The gardens at Great Dixter were created in 1910 by English architect, Edwin Lutyens, in the manner of cottage gardens on a grander scale. The gardens are set in the grounds of the manor house, first built in 1220 and added to in 1464. The house boasts an impressive timber-framed hall, one of the largest surviving in the UK. The Great Hall’s roof with its oak frame and crown post, is of particular note. It is decorated with carved shields and contains a fireplace, one of Lutyens additions. The gardens and home are owned by well known gardening author and lecturer Christopher Lloyd.
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In designing the gardens, Lutyens used curved (such as found in the yew hedges) as well as straight lines. He also took advantage of existing features—a chicken house’s rotten walls were turned into a loggia supported by laminated tile pillars. Other found objects he used were cattle drinking tanks within a cattle yard that was turned into a rose garden. It has since been re-created as a late summer “tropical effect” garden.
Over the years Lloyd has altered some of the original plantings and designs by Lutyens using his own style of planting and original mixtures of colours in the cottage garden. At one time there was a central rectangular lawn, but that was changed into paving with mosaics in 1998. The gardens reflect many colours, rather than one in the manner of the white garden at Sissinghurst. Thus a natural look is achieved, and many of the plants are self-sown.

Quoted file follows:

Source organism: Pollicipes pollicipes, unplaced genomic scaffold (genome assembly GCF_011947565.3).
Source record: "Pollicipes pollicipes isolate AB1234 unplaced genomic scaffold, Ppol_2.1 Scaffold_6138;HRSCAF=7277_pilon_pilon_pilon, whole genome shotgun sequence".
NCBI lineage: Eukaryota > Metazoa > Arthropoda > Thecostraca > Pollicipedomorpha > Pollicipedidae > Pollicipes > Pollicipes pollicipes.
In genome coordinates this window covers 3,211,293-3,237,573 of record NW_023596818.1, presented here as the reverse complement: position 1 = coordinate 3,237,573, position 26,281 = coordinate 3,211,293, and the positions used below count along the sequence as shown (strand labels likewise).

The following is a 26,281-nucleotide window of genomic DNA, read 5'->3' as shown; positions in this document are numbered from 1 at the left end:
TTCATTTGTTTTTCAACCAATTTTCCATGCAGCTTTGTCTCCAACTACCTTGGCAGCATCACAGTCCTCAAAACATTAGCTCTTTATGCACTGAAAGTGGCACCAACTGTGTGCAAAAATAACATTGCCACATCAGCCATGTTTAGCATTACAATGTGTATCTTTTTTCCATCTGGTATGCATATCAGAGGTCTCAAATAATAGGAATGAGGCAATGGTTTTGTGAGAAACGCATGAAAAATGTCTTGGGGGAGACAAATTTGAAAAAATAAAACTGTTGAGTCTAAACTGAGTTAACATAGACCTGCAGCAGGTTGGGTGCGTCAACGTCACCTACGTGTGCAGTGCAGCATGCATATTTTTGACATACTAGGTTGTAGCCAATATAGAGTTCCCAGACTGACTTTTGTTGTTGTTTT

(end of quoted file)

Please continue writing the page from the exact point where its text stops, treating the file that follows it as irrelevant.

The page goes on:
The series of small gardens surround the manor, connecting with each other in the manner of rooms in a house. Birds, especially green woodpeckers, find the gardens a pleasant sanctuary. On either side of the entrance walkway of the house are meadow gardens. Here natural plants are allowed to grow and re-seed themselves. Some beds are changed throughout the year, especially those where summer flowering annuals have completed their bloom.
To the left of the entrance pathway are the Peacock Topiary Garden and the High Garden. 18 birds fashioned of yew are of special note. Although vandals cut off the heads of a large number, yew is a plant that easily regenerates itself, so the full splendor of the garden will remain a feature. The High Garden contains narrow flower borders, espaliered fruit trees, and vegetables.
To the right of the meadow gardens lie the Barn Garden (its name taken from the tiled-roof barn) and the Sunk Garden—a mass of red and yellow in the summer—the Walled Garden, and an 1890 oast house. Fig trees, a particular favourite of Lutyens, are found in the Barn Garden. The Brunswick fig was chosen for its decorative effect.
On the south side and behind the house, beyond the High Garden, are the Orchard Garden and Long Border. In the Orchard Garden are many daffodil hybrids. The mixed border contains shrubs, climbers, perennials, annuals, and biennials mixed together. This area of the garden requires much maintenance.
There are a number of brick arches that date from the design in 1910. Lutyens also designed seats for the gardens at the top of the Long Border and in the Topiary Garden at the back of the house. Yew topiary is a feature of the garden as well as high hedges of olive green holm oak.
An Exotic Garden features purple and white blooms alongside banana trees. An orchard is at the rear of the property, and a nursery and garden shop are nearby.
Geometric paths, rare perennials, topiary, a mix of formal and informal outdoor rooms—Great Dixter offers many garden highlights.
Great Dixter Garden
Northiam TN31 6PH
By car: On the A28, signposted from village, 12 miles north of Hastings.
Open: gardens April-end Oct, Tue-Sun, 11am-5pm and BH Mon; house, same days, 2-5pm
Tel: 01797 253 878
Web: Great Dixter Gardens Note: website slow to load
Photos by Barbara Ballard